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Revenue properties: Invest in your future

June 2009

A growing percentage of my real estate practice has centred on revenue properties, because of the changing needs of my clients. When clients first approach me to help them buy a rental property, the conversation generally begins like this: “Find me a good deal – a duplex or triplex – something small and not too much trouble.” Remember, a “deal” is very specific to individual goals and needs.

Take a duplex or triplex in LaSalle, for example, which costs approximately $345,000 and $415,000, respectively, and generates between $11,000/year and $18,000/year, respectively. Revenues are obviously higher when all units are rented and if there is a “bachelor.” However, if you consider what a triplex in LaSalle costs relative to a 6-plex ($433,000) in Verdun, the investment becomes more interesting when the latter generates an average of $39,000/year. This is a better “deal” as far as “bang for your buck.” However, if you are the type of investor who likes living in 1,000 to 1,200 square feet on the main floor with the possibility of a finished basement, a yard and tenants above you paying on your mortgage, then a duplex or a triplex is a great choice.

Also, the age of the property is important, but renovations are even more critical. A renovated full electric plex with breakers is always more desirable, especially when the tenants pay their own heat. Location is an important factor, too. For example, the design of the city of Verdun places a metro close to just about everyone. Owning a plex near a metro helps to attract and secure tenants. Parking is usually a premium, so tenants without vehicles live near services and public transportation.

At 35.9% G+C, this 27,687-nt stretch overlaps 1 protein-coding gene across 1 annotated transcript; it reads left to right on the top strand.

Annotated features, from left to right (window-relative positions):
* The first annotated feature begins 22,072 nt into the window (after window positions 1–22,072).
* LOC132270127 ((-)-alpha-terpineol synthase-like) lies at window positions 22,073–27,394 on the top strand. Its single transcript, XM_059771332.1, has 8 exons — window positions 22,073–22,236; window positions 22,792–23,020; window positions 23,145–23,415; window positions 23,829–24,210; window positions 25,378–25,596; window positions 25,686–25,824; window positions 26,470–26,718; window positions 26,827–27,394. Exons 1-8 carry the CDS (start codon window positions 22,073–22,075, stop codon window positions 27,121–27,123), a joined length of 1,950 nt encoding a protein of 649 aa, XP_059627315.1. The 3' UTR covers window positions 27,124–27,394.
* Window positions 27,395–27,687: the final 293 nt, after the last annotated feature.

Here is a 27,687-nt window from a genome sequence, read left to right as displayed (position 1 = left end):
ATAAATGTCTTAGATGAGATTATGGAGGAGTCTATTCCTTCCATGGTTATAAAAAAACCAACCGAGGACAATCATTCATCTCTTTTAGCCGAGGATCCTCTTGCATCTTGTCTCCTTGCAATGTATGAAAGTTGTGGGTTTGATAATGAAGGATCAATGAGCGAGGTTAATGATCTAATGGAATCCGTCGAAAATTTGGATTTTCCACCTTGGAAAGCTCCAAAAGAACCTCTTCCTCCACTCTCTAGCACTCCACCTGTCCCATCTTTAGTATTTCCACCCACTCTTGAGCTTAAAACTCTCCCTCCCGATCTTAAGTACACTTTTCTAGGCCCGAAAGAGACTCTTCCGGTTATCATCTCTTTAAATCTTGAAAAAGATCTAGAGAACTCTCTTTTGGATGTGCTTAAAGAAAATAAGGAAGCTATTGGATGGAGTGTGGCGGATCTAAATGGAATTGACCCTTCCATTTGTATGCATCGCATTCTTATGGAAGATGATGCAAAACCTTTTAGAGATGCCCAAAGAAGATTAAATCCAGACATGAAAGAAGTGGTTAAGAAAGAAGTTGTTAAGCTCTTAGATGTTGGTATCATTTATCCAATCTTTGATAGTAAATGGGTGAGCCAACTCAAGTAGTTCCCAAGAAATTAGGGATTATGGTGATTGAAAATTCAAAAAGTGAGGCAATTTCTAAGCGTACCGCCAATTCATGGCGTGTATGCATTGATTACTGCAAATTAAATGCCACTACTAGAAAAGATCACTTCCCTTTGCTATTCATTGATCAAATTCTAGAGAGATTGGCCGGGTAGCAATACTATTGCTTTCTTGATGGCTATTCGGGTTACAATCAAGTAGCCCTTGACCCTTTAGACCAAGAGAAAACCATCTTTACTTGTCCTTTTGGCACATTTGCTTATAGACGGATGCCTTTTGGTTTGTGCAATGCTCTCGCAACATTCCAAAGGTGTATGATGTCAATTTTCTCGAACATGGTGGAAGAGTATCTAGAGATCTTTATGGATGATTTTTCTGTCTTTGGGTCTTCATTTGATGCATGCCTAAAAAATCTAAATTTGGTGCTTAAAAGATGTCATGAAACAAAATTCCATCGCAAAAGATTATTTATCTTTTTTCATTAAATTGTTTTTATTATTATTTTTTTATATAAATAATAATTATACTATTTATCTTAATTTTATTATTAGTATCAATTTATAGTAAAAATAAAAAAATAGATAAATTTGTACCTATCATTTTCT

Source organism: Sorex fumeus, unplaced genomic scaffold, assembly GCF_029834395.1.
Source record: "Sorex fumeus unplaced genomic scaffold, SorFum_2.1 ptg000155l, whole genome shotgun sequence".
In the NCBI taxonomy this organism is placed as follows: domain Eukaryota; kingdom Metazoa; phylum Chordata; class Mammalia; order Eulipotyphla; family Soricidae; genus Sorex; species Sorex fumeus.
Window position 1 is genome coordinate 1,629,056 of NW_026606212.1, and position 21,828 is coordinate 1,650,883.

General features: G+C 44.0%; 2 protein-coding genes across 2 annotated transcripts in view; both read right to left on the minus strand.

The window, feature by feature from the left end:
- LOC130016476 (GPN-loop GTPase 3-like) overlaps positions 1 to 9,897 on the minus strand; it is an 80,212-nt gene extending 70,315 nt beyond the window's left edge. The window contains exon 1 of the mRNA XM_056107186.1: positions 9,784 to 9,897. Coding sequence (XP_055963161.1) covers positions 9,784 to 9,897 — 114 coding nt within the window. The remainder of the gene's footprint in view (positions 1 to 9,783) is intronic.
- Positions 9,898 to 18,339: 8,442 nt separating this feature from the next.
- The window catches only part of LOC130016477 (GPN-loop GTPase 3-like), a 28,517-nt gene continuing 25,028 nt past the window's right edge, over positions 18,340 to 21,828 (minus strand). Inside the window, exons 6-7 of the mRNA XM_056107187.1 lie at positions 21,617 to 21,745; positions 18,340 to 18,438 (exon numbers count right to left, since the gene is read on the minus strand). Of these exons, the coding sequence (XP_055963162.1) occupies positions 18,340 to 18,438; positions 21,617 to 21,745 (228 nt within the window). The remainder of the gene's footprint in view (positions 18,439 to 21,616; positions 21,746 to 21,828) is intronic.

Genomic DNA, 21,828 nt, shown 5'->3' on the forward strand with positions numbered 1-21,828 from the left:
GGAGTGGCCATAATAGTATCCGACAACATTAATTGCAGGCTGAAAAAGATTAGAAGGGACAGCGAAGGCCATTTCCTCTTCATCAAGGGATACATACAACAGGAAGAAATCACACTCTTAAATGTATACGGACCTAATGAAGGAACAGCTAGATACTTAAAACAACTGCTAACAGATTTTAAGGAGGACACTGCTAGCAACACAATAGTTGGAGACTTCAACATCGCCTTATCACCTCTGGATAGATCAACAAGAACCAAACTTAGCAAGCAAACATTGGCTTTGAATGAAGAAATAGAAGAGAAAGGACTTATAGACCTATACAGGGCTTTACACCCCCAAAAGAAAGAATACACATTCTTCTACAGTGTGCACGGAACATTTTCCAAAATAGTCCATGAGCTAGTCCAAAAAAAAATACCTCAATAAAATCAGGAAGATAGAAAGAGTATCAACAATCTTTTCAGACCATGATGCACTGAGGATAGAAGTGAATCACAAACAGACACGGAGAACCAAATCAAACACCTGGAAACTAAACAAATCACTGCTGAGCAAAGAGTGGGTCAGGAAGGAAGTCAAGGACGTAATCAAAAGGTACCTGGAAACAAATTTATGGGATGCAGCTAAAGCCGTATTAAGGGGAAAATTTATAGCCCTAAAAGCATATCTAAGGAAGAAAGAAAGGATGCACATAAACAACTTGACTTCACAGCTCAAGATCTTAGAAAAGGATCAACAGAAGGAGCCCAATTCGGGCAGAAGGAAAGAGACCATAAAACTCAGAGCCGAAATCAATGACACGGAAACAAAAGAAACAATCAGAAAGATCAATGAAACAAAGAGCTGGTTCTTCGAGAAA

What if one or more of the tenants does not pay the rent? Fortunately, this does not happen often, but the risk is highest in a duplex and lowest in a 6-plex. The greater the fractioning of the total revenue generated by the tenants, the lower the risk to the owner for covering the cost of the total mortgage.

Also, you must grow your revenues to increase the return on your investment, but it is always a “work in progress.” What can be renovated? Are the revenues maxed for the area or is there room to grow? A 6-plex with a vacancy can be an attractive purchase because it allows you to increase unreasonably low rent(s) toward market value. Nearly 75 per cent of the estimated sale price of a 6-plex in Verdun is based on the revenues generated, but this relationship is considerably weaker for a duplex or a triplex.

Finally, a rental property pays you in three ways: 1) revenues; 2) property appreciation; and 3) tax benefits. Consider that the average price of a 6-plex in Verdun at the end of 2008 was 5 times greater than that in 1985. The mortgage, heating, maintenance, insurance, and tax costs are all tax deductable, too.

Contact Daniel Smyth at 514-941-3858



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